An analysis of patients’ and caregivers’ willingness to participate in genetic studies on Parkinson disease found that although overall levels of motivation were similar in Hispanic and non-Hispanic patients, the reasons behind this interest varied between the groups.
The findings were published in Frontiers in Genetics as part of the journal’s collection of research on the importance of diversity in precision medicine research.
As the study authors noted, a lack of diversity in genomic research limits researchers’ understanding of population-specific differences in disease risk and reduces the odds that underserved racial and ethnic groups will be able to access precision medicine targeted to their genome. Some potential explanations of the disparity in representation is that racial/ethnic minority patients mistrust or feel stigmatized by those conducting the research, cannot access research opportunities, and are more rarely invited to participate in research.
The researchers of this study aimed to learn more about the motivations of Hispanic patients with PD to participate in research due to the existing evidence of disparities in referrals to clinical trials or deep brain stimulation surgery among these patients even though PD and Alzheimer disease are more prevalent in Hispanics than white non-Hispanics.
Patients with PD seen by movement disorder specialists at the University of Miami Health System’s PD clinic, as well as their caregivers, were approached about joining a hypothetical PD genetic research study and were asked to complete a survey on the reasons behind their decision to participate or refuse. The researchers chose this study site because about 35% of patients in the health system identify as Hispanic and the clinic “serves as the premier referral center” for foreign patients with movement disorders, particularly those from Latin America and the Caribbean.
After indicating whether they were willing to participate in the genetic study, participants were asked to select reasons that influenced their decision. Those who did agree were asked to choose from 6 potential reasons (eg, “I want to help find a cure for PD”), whereas those who refused were given a choice of 10 potential reasons (eg, “I don’t trust what will happen with my sample”). They were also asked to provide information on age, sex, race/ethnicity, and level of education.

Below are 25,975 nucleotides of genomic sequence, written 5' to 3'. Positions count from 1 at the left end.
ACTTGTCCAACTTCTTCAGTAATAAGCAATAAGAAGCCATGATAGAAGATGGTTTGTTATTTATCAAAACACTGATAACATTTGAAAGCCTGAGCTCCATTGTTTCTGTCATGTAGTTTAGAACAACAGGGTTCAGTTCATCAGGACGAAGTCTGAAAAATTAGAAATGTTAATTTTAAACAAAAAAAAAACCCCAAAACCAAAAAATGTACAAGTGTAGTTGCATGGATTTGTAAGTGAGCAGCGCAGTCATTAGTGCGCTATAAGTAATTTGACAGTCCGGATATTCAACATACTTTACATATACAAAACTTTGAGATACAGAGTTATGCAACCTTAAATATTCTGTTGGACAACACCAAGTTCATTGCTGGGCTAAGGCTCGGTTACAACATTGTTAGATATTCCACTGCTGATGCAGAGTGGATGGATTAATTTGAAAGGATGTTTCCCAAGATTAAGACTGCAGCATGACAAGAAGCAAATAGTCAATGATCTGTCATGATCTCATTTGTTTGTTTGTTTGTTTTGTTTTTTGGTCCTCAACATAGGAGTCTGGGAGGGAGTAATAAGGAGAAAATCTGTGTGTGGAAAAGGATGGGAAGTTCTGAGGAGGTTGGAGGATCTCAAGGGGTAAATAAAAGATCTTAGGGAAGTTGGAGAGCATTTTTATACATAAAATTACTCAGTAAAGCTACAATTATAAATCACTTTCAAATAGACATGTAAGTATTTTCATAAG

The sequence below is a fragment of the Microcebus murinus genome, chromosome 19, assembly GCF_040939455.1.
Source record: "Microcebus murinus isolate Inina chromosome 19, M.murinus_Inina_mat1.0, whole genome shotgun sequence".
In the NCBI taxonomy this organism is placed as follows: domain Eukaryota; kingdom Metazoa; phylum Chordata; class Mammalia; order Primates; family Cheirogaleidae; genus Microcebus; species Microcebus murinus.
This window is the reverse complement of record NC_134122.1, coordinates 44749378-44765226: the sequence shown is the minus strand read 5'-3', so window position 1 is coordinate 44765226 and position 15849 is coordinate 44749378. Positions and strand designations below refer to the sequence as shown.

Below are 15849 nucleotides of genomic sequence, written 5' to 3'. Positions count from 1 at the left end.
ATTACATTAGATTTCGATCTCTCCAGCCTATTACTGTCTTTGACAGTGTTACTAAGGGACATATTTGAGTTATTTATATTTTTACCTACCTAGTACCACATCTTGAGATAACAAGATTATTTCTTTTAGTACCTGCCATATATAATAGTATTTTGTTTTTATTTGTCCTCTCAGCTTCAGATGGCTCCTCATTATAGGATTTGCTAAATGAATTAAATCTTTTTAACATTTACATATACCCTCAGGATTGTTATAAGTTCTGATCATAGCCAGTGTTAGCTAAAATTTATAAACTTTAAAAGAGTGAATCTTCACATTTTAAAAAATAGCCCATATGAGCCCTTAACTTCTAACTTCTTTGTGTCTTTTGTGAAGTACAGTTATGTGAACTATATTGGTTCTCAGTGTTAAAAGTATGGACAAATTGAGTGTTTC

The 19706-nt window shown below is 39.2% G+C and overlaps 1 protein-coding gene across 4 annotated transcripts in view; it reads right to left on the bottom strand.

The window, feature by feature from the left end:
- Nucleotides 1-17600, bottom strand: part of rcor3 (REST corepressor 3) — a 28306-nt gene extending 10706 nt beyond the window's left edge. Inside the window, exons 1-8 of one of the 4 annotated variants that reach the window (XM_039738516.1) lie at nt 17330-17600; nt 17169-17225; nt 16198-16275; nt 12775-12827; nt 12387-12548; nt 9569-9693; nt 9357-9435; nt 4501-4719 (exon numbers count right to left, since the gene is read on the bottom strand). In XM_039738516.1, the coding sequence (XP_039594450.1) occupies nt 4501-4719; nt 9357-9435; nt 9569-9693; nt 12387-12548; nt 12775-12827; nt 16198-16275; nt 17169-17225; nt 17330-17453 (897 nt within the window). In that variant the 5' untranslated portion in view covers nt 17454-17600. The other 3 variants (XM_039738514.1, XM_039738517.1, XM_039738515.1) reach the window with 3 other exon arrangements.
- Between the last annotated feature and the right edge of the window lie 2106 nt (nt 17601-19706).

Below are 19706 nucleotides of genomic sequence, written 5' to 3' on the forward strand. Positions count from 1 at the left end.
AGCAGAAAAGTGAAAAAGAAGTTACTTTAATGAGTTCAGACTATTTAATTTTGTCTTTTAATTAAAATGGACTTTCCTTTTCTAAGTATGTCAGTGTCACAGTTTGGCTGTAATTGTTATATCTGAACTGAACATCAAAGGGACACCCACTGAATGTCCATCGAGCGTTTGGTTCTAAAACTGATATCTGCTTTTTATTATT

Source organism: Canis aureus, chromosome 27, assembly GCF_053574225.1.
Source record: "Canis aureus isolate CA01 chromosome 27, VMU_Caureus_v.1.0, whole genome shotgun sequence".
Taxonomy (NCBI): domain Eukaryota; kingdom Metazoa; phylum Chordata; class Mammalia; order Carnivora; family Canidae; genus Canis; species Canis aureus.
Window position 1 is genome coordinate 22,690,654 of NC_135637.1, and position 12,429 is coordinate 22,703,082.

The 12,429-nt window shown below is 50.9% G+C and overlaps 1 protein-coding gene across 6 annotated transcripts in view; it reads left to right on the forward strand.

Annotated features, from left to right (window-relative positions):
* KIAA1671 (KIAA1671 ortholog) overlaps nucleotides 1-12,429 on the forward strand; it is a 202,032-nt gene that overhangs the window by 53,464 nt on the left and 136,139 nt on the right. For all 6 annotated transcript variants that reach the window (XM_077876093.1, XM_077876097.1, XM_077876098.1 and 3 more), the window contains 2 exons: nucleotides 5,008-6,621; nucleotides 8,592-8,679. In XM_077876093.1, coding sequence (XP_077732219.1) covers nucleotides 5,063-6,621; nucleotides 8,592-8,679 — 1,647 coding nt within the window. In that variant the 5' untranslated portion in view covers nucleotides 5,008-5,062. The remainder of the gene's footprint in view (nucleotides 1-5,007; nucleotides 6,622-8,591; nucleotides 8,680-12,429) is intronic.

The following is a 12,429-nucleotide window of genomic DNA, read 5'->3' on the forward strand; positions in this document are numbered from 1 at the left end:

Overall willingness to participate was very similar across Hispanic and non-Hispanic patients, with 97.2% and 97.1%, respectively, indicating they were willing to take part (P = 1.00). Willingness was lower among caregivers but still similar between the groups (86.2% and 83.3%, respectively).
Hispanic and non-Hispanic patients most commonly chose the same reason for wanting to participate in the study, with “to help find a cure for PD” endorsed by 94.2% and 93.8%, respectively (P = .68). However, there were differences in reporting certain reasons for participating; 45.7% of Hispanic patients and 75.0% of non-Hispanic patients said they wanted “to improve science and knowledge about PD” (P = .01). The pattern of results observed across the ethnic groups of caregivers was similar to that seen in the patients.
When analyzing the data by education level regardless of ethnicity, researchers found that patients with higher education were more likely to choose “to improve science and knowledge about PD” as a motivation for participation than those without higher education (62.5% vs 26.7%; P = .001). They did not observe differences in motivation in the caregiver group based on education level.
The researchers suggested that Hispanic patients, when deciding to participate in studies, might prioritize more personal reasons over an interest in research and science. They also noted potential signs of a correlation between doctor–patient relationship and willingness to participate.
Because Hispanic participants are still underrepresented in medical research despite the high willingness to participate seen in this study, the authors wrote that “reduced invitation to participate” may be the cause of this continuing disparity.
“It is therefore important for the medical and scientific fields to make a concerted effort to reach out to the different communities and truly establish a relationship as well as inform on and extend participation in PD studies to all races and ethnicities,” they concluded. “This investment in community outreach will lead to a more equal representation in research and ultimately to a reduction in health disparities.”
Nuytemans K, Manrique CP, Uhlenberg A, et al. Motivations for participation in Parkinson disease genetic research among Hispanics versus non-Hispanics. Front Genet. 2019;10:658. doi: 10.3389/fgene.2019.00658.